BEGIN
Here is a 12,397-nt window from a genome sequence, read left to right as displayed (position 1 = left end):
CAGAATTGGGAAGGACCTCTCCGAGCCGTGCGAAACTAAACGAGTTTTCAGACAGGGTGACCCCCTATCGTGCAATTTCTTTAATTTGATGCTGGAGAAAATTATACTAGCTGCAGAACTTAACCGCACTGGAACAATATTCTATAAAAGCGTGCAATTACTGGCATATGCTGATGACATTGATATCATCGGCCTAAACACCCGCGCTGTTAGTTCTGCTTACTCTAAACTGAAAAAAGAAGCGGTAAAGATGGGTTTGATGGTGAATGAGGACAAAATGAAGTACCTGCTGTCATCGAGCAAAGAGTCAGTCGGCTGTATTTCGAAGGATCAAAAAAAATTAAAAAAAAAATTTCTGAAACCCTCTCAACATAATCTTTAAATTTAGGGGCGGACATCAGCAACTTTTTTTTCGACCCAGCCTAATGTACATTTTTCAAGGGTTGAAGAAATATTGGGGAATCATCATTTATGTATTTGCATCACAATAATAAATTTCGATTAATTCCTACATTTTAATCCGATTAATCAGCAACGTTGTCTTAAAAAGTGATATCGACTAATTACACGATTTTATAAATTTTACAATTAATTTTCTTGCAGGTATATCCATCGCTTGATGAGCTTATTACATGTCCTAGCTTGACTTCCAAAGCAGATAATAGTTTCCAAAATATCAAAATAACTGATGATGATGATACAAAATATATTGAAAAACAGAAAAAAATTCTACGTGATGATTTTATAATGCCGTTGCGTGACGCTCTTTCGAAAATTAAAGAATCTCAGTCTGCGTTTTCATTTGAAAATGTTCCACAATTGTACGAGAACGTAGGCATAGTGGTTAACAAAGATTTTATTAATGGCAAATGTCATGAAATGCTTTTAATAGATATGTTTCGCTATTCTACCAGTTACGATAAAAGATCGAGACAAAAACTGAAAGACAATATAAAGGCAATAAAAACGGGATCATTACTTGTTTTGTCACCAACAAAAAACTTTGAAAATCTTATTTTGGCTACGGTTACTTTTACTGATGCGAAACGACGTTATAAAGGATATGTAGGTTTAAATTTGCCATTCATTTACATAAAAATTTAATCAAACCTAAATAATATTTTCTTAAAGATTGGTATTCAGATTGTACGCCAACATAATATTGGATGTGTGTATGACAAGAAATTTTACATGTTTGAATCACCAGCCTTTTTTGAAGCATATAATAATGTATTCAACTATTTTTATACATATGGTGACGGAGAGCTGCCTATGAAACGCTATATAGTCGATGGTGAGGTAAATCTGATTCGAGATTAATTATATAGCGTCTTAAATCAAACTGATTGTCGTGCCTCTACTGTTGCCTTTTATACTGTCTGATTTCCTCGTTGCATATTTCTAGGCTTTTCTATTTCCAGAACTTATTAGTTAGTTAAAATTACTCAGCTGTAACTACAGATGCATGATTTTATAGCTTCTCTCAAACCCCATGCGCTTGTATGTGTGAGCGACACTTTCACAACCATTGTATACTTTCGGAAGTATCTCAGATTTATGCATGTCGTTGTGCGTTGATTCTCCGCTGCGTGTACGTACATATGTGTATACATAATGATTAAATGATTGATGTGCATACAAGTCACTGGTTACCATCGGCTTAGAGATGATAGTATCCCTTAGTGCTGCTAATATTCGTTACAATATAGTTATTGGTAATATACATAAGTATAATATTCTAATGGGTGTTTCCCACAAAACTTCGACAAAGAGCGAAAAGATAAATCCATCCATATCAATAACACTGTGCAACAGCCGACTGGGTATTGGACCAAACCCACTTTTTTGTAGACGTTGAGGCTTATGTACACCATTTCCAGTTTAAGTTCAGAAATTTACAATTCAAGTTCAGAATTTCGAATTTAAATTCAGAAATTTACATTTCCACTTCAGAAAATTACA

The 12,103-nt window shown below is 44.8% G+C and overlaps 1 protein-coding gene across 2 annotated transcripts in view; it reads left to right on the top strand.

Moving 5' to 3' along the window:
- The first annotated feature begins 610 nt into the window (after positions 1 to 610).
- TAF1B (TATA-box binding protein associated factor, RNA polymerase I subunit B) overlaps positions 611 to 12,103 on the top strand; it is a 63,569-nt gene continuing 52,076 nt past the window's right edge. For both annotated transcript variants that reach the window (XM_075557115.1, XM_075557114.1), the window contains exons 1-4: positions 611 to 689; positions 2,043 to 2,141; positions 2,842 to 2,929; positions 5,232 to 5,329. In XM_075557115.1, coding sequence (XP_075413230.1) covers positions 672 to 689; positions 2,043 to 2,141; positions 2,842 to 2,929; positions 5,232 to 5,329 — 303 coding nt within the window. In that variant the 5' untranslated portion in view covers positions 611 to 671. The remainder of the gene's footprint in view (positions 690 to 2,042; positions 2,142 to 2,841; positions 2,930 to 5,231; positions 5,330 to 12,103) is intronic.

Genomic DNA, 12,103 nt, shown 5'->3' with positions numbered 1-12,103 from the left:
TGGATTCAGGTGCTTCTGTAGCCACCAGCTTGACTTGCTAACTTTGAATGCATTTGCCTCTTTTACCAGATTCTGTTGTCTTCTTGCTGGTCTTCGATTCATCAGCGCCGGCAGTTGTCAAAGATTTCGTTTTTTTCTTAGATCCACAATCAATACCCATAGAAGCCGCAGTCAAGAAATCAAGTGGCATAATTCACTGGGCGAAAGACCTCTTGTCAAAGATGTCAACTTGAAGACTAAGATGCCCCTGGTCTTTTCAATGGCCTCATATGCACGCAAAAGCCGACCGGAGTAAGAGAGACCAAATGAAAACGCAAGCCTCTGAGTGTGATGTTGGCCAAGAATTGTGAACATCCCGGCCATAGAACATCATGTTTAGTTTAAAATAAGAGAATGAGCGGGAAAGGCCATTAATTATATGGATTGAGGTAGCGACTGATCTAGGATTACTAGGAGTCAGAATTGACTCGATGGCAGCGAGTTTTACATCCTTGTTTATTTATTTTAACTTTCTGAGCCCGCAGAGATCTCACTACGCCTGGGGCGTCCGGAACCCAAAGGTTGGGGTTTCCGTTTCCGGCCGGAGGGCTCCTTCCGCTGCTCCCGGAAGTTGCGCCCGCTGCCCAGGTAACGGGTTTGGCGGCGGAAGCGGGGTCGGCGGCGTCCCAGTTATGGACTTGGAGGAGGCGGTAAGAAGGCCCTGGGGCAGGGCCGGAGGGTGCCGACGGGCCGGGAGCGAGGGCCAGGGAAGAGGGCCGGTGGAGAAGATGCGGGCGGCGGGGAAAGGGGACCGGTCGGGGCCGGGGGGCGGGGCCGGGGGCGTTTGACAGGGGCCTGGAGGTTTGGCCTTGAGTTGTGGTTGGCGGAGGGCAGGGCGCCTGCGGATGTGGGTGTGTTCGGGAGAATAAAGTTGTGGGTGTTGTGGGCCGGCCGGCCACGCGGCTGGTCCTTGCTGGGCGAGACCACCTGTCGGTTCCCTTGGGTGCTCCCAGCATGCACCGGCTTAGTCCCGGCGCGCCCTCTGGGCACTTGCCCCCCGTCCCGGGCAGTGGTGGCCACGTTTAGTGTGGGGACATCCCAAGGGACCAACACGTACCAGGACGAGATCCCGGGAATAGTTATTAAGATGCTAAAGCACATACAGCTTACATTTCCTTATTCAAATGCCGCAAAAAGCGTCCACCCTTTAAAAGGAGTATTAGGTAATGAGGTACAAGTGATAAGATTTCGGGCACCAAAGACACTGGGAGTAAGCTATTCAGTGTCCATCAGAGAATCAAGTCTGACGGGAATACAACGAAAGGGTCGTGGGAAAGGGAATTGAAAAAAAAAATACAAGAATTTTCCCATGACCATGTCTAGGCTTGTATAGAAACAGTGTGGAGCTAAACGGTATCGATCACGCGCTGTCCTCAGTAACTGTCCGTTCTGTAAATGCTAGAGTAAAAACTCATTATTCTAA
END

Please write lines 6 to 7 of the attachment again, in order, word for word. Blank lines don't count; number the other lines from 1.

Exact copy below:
- TAF1B (TATA-box binding protein associated factor, RNA polymerase I subunit B) overlaps positions 611 to 12,103 on the top strand; it is a 63,569-nt gene continuing 52,076 nt past the window's right edge. For both annotated transcript variants that reach the window (XM_075557115.1, XM_075557114.1), the window contains exons 1-4: positions 611 to 689; positions 2,043 to 2,141; positions 2,842 to 2,929; positions 5,232 to 5,329. In XM_075557115.1, coding sequence (XP_075413230.1) covers positions 672 to 689; positions 2,043 to 2,141; positions 2,842 to 2,929; positions 5,232 to 5,329 — 303 coding nt within the window. In that variant the 5' untranslated portion in view covers positions 611 to 671. The remainder of the gene's footprint in view (positions 690 to 2,042; positions 2,142 to 2,841; positions 2,930 to 5,231; positions 5,330 to 12,103) is intronic.

Genomic DNA, 12,103 nt, shown 5'->3' with positions numbered 1-12,103 from the left: